In swordfish , sailfish and some other species, the shape of the head to a sword-like point (the rostrum) is also called the beak.

Individual evidence

  1. ^ Richard Nickel, August Schummer, Eugen Seiferle: Textbook of the anatomy of domestic animals. Volume 5. Anatomy of Birds. Verlag Parey im MVS, 3rd edition 2004, ISBN 978-3-8304-4153-3 , p. 176.
  2. Mark Beaman and Steven Madge: Handbook of Bird Identification, Europe and Western Palearctic. Verlag Eugen Ulmer, 2nd, corrected edition 2007, ISBN 978-3-8001-5494-4 , p. 17 ff.
  3. ^ Albert Schweitzer Foundation: Critical report on the subject of shortening the beak
  4. Patrick D. Moldowan, Ronald J. Brooks, Jacqueline D. Litzgus: Turtles with `` teeth '': beak morphology of Testudines with a focus on the tomiodonts of Painted Turtles (Chrysemys spp.). In: Zoomorphology , Volume 135, 2015, Issue 1, pp. 121-135. doi: 10.1007 / s00435-015-0288-1
  5. ^ A b Eve Boucaut-Camou & Renata Boucher-Rodoni: Feeding and digestion in Cephalopods. Chapter 3 in ASM Saleuddin, Karl M. Wilbur (editors): The Mollusca. Volume 5: Physiology, Part 2. Academic Press, New York, etc. 1983. ISBN 978-0-12-751405-5 .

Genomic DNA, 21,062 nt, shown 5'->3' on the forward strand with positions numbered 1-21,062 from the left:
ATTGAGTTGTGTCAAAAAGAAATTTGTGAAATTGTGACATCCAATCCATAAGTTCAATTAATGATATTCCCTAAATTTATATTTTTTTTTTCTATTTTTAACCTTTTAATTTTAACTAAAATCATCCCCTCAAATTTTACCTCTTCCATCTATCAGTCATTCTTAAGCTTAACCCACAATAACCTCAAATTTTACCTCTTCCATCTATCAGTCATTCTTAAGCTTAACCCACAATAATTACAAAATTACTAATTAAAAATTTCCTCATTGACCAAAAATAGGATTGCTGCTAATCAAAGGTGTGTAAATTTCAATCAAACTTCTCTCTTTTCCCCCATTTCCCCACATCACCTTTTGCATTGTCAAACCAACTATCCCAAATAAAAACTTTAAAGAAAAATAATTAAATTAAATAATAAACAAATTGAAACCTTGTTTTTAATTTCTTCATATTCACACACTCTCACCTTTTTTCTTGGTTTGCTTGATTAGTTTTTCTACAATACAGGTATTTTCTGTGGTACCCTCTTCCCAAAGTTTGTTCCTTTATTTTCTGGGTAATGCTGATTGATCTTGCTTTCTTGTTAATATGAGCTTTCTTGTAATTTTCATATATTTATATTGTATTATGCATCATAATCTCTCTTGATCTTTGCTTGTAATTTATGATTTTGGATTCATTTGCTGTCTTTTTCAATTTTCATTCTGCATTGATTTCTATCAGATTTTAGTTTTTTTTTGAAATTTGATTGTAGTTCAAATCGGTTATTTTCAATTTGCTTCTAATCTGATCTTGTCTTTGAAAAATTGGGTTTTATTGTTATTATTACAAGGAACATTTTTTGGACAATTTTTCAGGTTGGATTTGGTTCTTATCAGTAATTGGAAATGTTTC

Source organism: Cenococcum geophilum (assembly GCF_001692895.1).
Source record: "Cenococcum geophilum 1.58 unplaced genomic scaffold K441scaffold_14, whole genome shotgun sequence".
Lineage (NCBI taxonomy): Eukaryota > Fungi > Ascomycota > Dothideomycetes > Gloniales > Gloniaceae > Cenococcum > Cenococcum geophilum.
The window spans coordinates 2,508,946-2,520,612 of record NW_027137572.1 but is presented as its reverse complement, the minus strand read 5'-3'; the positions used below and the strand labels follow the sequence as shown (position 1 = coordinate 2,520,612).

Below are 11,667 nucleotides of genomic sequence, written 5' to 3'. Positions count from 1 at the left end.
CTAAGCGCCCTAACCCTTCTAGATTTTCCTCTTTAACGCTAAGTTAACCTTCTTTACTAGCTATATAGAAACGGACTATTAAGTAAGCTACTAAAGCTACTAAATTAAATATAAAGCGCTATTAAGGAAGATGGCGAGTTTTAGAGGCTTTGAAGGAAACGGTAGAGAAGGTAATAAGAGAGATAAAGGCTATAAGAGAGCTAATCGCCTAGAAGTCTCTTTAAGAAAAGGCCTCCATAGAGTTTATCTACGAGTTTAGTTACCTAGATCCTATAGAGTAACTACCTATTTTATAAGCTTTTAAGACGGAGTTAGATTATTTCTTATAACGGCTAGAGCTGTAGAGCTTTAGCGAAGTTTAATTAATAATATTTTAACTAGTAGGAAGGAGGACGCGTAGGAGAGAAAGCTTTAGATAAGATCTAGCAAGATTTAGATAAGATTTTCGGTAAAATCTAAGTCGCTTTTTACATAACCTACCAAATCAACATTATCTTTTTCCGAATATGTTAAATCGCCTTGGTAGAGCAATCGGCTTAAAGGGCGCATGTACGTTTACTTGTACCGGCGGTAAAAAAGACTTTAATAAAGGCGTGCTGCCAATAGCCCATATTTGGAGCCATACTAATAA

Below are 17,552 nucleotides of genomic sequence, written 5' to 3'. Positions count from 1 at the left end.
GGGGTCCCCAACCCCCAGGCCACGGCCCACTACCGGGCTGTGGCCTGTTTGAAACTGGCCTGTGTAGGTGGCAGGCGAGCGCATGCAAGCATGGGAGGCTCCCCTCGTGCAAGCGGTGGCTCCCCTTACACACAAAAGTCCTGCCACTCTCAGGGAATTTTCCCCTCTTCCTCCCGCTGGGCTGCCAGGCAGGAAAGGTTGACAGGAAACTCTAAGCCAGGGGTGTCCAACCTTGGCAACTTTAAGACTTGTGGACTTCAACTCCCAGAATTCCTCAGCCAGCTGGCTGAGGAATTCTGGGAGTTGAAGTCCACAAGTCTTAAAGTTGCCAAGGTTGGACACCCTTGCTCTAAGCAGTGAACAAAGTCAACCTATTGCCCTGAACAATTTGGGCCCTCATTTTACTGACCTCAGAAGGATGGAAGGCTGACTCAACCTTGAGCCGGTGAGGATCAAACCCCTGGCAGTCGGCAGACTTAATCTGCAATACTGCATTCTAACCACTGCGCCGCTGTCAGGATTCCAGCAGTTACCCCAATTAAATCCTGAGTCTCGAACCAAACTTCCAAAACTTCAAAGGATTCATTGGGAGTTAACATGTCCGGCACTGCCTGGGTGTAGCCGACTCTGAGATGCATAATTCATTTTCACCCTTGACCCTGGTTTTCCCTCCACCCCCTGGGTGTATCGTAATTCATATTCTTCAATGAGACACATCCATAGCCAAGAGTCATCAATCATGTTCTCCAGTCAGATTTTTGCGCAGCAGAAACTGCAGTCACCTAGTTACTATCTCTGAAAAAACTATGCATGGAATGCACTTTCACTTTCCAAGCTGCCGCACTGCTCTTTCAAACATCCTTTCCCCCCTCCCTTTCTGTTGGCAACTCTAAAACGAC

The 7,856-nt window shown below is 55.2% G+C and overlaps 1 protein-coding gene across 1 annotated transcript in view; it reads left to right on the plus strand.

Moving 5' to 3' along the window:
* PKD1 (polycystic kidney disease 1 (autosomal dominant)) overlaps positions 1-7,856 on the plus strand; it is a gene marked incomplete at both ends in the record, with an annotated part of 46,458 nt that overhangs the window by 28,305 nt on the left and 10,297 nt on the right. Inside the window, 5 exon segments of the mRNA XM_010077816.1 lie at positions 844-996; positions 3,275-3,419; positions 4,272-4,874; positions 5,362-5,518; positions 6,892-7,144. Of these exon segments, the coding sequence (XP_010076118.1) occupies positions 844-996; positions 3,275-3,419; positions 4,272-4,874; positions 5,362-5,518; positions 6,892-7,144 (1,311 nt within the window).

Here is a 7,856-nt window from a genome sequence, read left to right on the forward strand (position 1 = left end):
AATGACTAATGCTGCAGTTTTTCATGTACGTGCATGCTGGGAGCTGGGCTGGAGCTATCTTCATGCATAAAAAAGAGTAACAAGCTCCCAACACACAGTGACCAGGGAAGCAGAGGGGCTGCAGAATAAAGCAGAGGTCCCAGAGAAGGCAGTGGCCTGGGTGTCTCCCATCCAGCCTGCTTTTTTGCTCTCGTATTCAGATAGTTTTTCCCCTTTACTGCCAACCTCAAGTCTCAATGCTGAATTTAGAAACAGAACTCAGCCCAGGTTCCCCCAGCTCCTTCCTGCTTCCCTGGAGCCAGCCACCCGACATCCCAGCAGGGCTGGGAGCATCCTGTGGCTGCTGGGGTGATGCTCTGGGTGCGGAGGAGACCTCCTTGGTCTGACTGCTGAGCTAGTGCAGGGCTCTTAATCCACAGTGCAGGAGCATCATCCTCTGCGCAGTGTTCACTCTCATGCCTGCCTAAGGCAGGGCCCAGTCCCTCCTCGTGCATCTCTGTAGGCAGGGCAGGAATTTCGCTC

6. Volker Storch, Ulrich Welsch: Mollusca, molluscs. Cephalopoda, cephalopod. In: Kükenthal's zoological internship. 27th edition, Springer Spectrum Berlin / Heidelberg 2014. ISBN 978-3-642-41936-2
  7. ^ Ali Miserez, Youli Li, J. Herbert Waite, Frank Zok (2007): Jumbo squid beaks: Inspiration for design of robust organic composites. Acta Biomaterialia 3: 139-149. doi: 10.1016 / j.actbio.2006.09.004
  8. ^ W. Bruce Saunders, Claude Spinosa, Curt Teichert, RC Banks (1978): The jaw apparatus of Recent Nautilus and its palaeontological implications. Palaeontology 21 (1): 129-141.
  9. cf. for example Jose Xavier and Yves Cherel: Cephalopod beak guide for the Southern Ocean. British Antarctic Survey, Cambridge, UK, 2009, 129 pages

Web links